Everyone has that cousin, Aunt, or nephew who is either a struggling artist or an enthusiastic idealist with an exciting new business venture every few years.
We might also notice that when this family member eagerly unveils their latest project to the family, eyerolls abound and their ideas are gently -or not so gently- rejected. Other, well-meaning family members might encourage them to, "be more realistic" and "think about getting a real job."
After repeatedly hearing such advice, you see your creative relative get a little down and you want to help, but you sort of understand the reasoning in the advice to "be more realistic."
So, how can you be sincerely supportive?
The art of LISTENING
There are few things more valuable than time.
We probably check the time on our phones even more than we check the balance of our bank accounts, right?
It makes sense that we do this because time is the essence of life.
So, giving someone your time is tantamount to saying, "You are an incredibly valuable part of my life."
Along those lines, one of the best ways to support the struggling artist in our family or group of friends may very well be to give them a call and say, "Hey, remember that idea you mentioned the other day at dinner? Why don't you come over tomorrow night and tell me more. It was interesting."
You're not committing to anything other than listening, and you're showing that you respect and support them.
In fact, as you take an hour or so to listen intently to their idea, you might even be able to offer practical suggestions that would help them see their vision through.
Giving someone a listening ear is usually all it takes to make them feel supported and valued!
FOLLOW & SHARE their endeavors on social media
Most freelance artists use free social media platforms to build a fanbase and even acquire customers. So, if your creative family member invites you to follow them on social media, take the opportunity to do exactly that.
As they share posts that sincerely resonate with you and that you feel are appropriate, share them with your followers.
Even if this doesn't result in driving loads of customers their way, it lets them know you care.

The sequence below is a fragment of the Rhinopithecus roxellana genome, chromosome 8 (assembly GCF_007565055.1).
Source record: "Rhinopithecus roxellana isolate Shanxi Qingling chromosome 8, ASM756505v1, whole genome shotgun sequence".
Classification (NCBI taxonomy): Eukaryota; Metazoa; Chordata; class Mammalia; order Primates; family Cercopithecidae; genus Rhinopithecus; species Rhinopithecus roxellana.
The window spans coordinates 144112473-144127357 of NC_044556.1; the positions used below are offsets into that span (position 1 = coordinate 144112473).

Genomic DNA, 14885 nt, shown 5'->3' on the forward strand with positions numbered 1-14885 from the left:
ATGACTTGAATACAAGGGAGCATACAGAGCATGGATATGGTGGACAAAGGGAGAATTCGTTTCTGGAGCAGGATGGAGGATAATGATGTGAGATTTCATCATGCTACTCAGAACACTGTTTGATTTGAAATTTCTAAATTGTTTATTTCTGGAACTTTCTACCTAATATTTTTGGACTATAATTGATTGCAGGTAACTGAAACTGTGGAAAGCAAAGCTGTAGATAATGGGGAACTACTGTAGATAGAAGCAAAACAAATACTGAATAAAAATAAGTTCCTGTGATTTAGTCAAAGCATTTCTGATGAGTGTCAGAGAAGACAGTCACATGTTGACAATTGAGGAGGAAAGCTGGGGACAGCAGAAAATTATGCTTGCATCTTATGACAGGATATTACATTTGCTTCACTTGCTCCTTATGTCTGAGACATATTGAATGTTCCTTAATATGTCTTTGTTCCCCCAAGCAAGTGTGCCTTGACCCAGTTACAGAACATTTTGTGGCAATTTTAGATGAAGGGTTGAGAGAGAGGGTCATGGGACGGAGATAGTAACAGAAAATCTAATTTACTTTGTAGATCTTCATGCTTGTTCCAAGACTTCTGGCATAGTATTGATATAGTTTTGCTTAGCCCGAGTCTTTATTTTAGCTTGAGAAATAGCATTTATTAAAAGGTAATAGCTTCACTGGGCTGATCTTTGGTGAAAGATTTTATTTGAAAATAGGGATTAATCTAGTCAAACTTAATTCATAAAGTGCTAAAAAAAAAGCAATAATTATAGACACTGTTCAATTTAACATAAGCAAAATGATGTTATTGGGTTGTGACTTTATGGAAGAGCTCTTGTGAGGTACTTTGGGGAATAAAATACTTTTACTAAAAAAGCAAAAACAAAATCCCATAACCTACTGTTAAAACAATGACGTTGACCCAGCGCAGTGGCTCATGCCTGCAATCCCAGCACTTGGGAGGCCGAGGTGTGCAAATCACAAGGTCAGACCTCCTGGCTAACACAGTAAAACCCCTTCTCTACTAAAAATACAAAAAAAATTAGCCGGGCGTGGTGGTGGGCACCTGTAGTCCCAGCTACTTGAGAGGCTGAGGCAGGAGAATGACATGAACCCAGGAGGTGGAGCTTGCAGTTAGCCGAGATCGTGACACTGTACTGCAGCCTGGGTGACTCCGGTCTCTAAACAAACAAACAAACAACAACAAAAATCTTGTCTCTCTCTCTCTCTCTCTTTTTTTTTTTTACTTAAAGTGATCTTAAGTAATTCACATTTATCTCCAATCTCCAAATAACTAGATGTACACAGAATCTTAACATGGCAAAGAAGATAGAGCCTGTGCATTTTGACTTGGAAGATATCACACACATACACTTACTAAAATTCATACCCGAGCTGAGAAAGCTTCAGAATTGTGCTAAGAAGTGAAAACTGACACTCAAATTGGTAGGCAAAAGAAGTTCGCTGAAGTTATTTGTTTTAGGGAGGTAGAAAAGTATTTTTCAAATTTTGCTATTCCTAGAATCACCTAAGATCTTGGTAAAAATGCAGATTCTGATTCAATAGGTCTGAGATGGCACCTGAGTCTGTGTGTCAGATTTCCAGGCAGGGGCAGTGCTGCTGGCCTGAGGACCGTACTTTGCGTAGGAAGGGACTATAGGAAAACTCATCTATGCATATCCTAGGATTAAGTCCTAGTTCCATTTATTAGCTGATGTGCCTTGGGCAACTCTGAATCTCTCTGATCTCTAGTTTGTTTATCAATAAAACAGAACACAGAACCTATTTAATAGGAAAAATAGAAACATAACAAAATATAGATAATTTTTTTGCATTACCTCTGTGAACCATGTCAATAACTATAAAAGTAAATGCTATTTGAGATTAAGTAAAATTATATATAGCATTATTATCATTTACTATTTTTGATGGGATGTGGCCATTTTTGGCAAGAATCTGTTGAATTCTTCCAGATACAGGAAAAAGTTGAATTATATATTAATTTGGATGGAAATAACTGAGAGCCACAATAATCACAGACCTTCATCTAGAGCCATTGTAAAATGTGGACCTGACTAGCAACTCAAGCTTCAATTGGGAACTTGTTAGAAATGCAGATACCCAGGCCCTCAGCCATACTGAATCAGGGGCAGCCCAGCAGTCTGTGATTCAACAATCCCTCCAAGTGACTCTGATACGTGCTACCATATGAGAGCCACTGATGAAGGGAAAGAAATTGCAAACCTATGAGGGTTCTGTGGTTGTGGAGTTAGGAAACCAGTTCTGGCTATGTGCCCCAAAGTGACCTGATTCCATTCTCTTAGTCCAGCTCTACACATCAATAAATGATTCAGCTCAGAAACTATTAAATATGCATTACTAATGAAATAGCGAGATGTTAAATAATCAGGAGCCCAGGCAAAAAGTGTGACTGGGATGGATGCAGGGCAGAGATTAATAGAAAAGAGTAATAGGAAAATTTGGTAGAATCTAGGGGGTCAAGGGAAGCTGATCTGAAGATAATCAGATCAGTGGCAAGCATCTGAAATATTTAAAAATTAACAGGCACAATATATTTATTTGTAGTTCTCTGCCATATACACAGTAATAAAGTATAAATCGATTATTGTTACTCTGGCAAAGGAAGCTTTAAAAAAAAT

Reality hurts, but love heals
A statistic cited on the business insurance site Embroker states that, "About 90% of startups fail. 10% of startups fail within the first year."
That reality hurts.
Whether your creative family member/friend's new venture falls into the categories listed above or eventually goes on to see wild success, support from loved ones will make them feel wealthier beyond measure.
I'm saying all of this from the perspective of that wacky family member who tends to have idea after idea. Over the years, I've created dozens of websites and multiple business ventures. Each one is exciting and gives me a sense of adventure as I pursue it.
And let's just say that after years of doing this, I'm still incredibly far from being a millionaire. But I feel rich in another way.
Family and friends who make me feel like my ideas have a place in this world and really can contribute to the community is far more precious than making tons of money.
They listen when I excitedly stumble through explanations of my ventures and offer excellent suggestions to help me carry out some of these ideas.
And every time I try my hand at something new, I learn more thanks to these kind family members and friends.
If any of you are reading this, thank you.
Or perhaps you're reading this because you have an idealistic creative in your family with lots of big ideas and you're not quite sure what to do with them.
My suggestion is to make them feel loved by listening to them and following them on social media to be supportive to any ideas that just may take off.
Even if their plans fall through, the loving support you provide will lift them up and allow them to keep moving forward.
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